I have enrolled in a level 2, 2 week acrylic nail course with Candor Professional Beauty Academy (CPBA) which is a government funded course.
Firstly, you can’t achieve a VRQ level 2 from a 2 week course. That’s unrealistic.
When I looked at their website, the level 2 course is 4 months/16 weeks.

Their short courses are accredited by the insurance company ABT but they are not the equivalent of a level 2 course and they don’t pretend to be.
If you had already completed a full level 2 course but wanted additional training in acrylics, a short course can be beneficial although, if you’d already learnt the basics on the level 2, you’d be better off paying for 1:1 training to perfect your technique as becoming competent in acrylics takes an awful lot of practice.

If you’re looking to work in a salon, the ABT accreditation will be worthless. You will need your proper level 2 because it covers the health and safety aspects as well as basic A&P.

What struck me when reading their online information was that the tutor teaching the course has so little experience. To teach the VRQ courses in a normal FE college, a tutor needs a minimum of a level 3 VRQ/NVQ, a separate teaching qualification and several years experience working in salons.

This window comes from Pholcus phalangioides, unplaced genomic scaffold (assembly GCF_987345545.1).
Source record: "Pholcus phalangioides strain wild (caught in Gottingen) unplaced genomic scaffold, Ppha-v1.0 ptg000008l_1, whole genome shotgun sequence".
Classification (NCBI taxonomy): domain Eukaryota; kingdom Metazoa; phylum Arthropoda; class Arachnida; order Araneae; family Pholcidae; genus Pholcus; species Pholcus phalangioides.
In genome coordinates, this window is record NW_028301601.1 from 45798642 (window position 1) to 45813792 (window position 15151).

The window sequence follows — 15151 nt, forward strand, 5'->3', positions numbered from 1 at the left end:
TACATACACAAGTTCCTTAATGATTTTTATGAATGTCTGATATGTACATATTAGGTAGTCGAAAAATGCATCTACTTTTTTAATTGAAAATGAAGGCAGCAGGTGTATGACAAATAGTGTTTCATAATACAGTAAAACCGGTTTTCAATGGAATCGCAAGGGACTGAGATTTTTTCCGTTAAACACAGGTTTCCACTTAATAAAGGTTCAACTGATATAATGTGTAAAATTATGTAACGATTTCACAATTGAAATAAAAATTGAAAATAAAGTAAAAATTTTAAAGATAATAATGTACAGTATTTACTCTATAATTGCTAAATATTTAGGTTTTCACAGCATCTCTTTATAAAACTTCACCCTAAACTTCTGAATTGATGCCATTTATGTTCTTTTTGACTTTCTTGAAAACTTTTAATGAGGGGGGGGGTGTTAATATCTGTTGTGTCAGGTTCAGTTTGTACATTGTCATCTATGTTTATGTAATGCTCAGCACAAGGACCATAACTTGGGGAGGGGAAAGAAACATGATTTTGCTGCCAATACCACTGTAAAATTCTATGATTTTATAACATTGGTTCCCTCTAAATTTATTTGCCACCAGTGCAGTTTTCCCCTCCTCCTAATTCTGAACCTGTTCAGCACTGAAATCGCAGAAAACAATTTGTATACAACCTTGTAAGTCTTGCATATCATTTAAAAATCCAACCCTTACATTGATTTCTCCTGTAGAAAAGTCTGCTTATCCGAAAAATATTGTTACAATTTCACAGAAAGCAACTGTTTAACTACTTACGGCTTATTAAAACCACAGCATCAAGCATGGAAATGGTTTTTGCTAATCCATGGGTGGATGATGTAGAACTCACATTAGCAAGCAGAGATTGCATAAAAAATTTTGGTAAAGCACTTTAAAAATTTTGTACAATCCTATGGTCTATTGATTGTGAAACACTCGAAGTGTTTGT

This is what the course tutor has to say taken directly from the website ...
“Once I finished the beauty therapy course, I began to work in a salon as a nail technician. After about six months I was given the opportunity to teach at CPBA and I’ve now been tutoring at the beauty academy for about two years and I absolutely love it, it’s amazing. I like that I can give the beauty knowledge that I learnt at CPBA back to the students and enjoy watching them learn.”

When paying for a course that’s going to be the foundation of a career, you should look for the best training that you can afford. You need a tutor to have a few years of practical experience behind them. That’s the invaluable information that they are passing on to you, the student, the basics you can learn from reading a good Nail Tech book.
 

Alison Pilkington-Child

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Hmmm, I hear what you say Haircuts and I largely agree with you except I can imagine, as in all industries, there will be those who have been operating for a long time who will be a bit set in their ways. Not necessarily updating their own skills and knowledge.

It would be handy to have taster sessions before enrolling on courses. That way you could meet the trainer/educator and gain insight into their teaching skills as well as pick through the proposed curriculum.

The worst teacher I ever had was when I learned to sail...he had sailed for years, had an enormous ego, a short fuse and hopeless communication skills. Spent 20 mins in the morning presenting his subject of the day and then left the crew to figure things out for themselves, paying no attention.

Thankfully one young chap in our crew was taking his Day Skipper exam and he was a great teacher. It was him who taught us to sail, even though he had less experience he had the understanding and was able to pass it on effectively.